Interviewed by Kyla Jamieson
Billie Livingston is the author of seven books, including her recent novella The Trouble With Marlene, which has been adapted for the screen and will be released this year (http://www.imdb.com/title/tt2814080/). Billie’s first book, the novel Going Down Swinging, was published by Random House in 2000. Her debut short story collection, Greedy Little Eyes, won both the CBC Bookie Award and the Danuta Gleed Literary Award; the Globe and Mail called it “dark, funny, graceful, witty.” One Good Hustle, Billie’s most recent novel, was long-listed for the Giller Prize, and her essay “Hitler Sea Skank” (http://eighteenbridges.com/story/sea-hitler-skank) earned her a nomination for a National Magazine Award. Her recent stories have appeared in both print and online editions of Hazlitt (http://www.randomhouse.ca/search/node/billie%20livingston).
Billie and I met for coffee and continued our conversation over e-mail. Up for discussion were Evil Application Forms, mental furniture, and the job of the writer.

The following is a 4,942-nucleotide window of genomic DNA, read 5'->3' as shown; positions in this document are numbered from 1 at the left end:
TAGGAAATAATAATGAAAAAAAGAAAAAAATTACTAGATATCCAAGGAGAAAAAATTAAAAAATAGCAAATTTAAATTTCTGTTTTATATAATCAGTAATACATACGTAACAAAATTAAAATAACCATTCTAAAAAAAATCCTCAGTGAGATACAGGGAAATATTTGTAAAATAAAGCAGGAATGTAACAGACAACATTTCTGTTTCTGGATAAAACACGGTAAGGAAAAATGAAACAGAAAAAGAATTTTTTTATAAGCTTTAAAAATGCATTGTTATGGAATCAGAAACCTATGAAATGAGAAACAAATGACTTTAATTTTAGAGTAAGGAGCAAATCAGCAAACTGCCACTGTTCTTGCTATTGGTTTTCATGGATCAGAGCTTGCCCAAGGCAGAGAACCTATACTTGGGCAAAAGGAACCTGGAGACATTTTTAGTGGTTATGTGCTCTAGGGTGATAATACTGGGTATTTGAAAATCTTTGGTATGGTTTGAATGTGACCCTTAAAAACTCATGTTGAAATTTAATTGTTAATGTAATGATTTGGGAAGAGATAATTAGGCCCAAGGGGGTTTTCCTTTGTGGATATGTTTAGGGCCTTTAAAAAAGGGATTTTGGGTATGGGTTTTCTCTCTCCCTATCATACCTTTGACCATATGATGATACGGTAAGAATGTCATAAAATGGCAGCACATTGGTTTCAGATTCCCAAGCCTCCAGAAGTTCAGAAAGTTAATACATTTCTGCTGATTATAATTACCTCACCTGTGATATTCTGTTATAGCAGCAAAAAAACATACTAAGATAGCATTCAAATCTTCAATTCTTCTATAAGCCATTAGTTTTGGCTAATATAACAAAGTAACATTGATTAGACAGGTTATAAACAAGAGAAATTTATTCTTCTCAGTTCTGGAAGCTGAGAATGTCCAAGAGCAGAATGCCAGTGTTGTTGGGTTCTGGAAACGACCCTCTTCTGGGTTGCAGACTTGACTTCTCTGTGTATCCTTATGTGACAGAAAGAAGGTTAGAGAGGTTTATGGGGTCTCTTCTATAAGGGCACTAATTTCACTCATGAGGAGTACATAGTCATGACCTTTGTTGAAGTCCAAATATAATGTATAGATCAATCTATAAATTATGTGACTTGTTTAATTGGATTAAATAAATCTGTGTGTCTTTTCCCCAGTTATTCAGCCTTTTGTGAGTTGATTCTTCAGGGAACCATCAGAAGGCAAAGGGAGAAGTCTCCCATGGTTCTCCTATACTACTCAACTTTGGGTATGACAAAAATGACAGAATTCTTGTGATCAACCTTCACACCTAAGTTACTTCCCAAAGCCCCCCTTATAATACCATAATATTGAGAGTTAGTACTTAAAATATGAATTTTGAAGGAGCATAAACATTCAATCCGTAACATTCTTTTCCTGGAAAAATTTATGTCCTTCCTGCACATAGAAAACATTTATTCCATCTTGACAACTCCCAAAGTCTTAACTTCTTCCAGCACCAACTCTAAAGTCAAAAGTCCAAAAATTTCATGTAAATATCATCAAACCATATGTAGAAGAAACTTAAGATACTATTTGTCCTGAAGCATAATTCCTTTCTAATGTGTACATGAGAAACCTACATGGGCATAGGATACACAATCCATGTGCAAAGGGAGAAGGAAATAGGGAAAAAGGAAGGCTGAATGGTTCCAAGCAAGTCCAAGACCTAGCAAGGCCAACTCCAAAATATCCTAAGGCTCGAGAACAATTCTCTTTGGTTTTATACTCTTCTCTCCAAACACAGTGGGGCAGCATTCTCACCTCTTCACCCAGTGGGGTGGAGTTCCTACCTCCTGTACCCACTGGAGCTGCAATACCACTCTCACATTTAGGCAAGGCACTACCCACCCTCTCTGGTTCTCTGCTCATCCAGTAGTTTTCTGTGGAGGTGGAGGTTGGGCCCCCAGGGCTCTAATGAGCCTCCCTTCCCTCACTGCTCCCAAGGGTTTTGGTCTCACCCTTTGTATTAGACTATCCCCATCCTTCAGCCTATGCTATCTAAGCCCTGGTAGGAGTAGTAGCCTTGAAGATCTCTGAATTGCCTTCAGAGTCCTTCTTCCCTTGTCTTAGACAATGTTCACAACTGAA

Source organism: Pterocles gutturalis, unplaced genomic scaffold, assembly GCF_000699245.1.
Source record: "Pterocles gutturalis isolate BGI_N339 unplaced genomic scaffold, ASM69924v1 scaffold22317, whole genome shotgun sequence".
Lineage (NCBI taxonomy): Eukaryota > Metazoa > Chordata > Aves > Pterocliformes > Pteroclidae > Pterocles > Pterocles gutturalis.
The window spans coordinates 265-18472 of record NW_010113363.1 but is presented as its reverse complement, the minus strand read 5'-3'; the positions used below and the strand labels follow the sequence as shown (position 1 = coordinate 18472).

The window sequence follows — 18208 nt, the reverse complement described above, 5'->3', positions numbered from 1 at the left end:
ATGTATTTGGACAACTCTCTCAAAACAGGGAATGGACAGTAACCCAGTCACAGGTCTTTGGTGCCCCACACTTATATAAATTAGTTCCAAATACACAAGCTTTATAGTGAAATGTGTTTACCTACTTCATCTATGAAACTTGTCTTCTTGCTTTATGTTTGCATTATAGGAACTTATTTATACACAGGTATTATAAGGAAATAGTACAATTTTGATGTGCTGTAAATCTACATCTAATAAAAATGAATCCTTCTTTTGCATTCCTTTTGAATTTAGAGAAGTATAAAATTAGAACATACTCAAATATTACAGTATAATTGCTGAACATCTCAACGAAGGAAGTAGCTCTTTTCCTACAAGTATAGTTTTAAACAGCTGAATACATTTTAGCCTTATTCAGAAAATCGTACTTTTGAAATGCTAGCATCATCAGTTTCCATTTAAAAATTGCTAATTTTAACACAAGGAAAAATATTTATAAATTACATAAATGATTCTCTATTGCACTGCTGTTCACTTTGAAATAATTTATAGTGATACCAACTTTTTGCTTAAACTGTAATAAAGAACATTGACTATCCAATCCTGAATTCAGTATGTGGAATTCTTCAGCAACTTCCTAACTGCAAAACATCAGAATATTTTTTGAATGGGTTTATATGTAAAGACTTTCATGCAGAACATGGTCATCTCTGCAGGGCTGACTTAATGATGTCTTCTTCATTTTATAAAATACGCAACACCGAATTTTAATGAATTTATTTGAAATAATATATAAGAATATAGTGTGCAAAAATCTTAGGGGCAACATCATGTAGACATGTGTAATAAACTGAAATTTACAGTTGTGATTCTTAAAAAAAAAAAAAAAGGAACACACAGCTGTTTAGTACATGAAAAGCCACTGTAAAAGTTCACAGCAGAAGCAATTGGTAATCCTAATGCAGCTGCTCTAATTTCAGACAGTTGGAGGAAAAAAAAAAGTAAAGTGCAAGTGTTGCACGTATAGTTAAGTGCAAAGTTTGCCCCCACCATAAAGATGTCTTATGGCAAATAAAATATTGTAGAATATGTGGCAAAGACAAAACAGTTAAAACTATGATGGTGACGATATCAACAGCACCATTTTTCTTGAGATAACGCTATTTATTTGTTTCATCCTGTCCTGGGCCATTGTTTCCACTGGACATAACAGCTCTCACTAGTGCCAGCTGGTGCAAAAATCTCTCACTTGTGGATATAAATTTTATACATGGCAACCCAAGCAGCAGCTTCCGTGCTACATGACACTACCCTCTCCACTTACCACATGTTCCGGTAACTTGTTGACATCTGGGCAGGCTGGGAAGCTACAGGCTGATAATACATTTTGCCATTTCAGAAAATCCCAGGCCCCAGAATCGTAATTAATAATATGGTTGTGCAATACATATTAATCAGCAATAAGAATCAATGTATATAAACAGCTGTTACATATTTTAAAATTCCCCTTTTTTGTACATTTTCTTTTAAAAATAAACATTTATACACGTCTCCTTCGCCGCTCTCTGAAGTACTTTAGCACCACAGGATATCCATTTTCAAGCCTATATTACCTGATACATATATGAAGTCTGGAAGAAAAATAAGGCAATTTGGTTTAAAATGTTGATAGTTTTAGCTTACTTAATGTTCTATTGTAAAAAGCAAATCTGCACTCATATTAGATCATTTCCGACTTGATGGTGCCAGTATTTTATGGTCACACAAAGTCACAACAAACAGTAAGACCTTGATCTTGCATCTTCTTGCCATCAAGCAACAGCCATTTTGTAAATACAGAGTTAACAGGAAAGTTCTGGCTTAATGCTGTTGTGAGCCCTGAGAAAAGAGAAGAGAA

You’ve said you once thought of writers as “those people,” referring to the Oxford and Harvard-educated, and I’m wondering when your perspective shifted: When did being a professional writer start to seem possible?
In hindsight, my feelings were a sort of familial hangover. My mother was of the opinion that only people from the other side of the tracks wrote books, people with PhDs. My perspective shifted when I started reading and submitting to literary journals. I couldn’t get published to save my soul in Canada. What I was writing didn’t seem to be in vogue in this country, so my first publications were in England, Ireland, Australia and the U.S. The journals were often independent—i.e. they didn’t come out of academic institutions—and they published fiction and poetry with an urban feel, which was more in line with what I was doing. Having said all that, Banff was the significant turning point in terms of seeing myself as someone who could be a professional writer. [Read more…]